A friend brought to my attention yet another article extoling the virtues of a non-carbon-based energy system. This one comes from the November 2009 issue of Scientific American, in which Mark Z. Jacobson and Mark A. Delucchi propose a plan to supply the world’s energy needs entirely by solar, wind and water sources by 2030 — concluding that the cost would be $100 trillion. ClimateSanity takes issue with the article:
If my calculations for the cost of their energy system are correct, then it would cost more than 400 times as much ($200 trillion / $453 billion) as the Interstate Highway System! And since they propose building their system in just 20 years, then it would be like building 20 interstate highway systems (which took about 30 years to build) every single year for 20 years.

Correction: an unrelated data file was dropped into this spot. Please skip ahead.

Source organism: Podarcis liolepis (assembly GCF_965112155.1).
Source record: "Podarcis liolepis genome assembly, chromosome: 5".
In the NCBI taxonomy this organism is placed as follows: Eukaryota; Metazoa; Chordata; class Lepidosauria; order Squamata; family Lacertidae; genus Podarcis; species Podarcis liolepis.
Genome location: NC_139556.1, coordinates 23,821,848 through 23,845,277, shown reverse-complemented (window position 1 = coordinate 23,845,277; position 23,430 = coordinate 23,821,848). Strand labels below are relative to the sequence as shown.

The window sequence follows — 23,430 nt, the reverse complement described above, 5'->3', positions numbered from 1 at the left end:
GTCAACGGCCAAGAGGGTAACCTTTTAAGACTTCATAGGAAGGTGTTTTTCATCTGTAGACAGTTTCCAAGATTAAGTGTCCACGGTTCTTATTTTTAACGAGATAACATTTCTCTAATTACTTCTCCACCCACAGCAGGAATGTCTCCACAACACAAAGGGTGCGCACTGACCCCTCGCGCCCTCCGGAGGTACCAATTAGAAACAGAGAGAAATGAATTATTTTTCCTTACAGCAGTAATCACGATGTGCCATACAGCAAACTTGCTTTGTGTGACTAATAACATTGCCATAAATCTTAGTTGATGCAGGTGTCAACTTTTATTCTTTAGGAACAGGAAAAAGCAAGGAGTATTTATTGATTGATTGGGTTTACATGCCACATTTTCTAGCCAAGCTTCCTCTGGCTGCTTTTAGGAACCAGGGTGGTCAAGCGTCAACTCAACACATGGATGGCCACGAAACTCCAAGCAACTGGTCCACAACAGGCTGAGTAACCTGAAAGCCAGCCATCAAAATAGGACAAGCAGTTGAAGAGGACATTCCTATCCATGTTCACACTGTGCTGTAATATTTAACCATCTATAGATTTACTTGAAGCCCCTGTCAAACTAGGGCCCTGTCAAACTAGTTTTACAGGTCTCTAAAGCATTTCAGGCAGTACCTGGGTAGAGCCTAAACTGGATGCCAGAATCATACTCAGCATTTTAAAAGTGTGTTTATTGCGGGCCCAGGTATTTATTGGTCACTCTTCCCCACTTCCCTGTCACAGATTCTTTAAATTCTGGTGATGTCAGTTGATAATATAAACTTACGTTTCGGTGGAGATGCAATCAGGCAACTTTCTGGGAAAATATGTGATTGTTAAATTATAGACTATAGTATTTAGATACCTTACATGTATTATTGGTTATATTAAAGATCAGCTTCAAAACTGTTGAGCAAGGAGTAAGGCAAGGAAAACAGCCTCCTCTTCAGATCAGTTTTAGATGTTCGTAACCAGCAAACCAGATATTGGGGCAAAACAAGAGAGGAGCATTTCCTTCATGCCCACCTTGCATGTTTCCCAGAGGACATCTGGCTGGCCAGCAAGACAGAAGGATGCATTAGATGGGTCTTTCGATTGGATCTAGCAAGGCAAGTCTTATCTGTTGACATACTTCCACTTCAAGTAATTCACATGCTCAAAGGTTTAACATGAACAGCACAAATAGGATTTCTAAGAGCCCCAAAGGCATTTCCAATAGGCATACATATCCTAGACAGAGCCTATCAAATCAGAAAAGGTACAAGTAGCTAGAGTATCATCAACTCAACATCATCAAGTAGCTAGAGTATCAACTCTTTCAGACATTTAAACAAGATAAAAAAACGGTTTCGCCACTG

I look forward to reading the article, to see if Jacobson and Delucchi have an answer for renewable energies’ problems with intermittency and volatility; for supplying and paying for the materials needed for solar panels, wind turbines, and high-voltage transmisison lines; and for the legal battles that come with snatching up land here, there, and everywhere, to make room room for low-energy-density renewables. I hear Nantucket Sound is windy.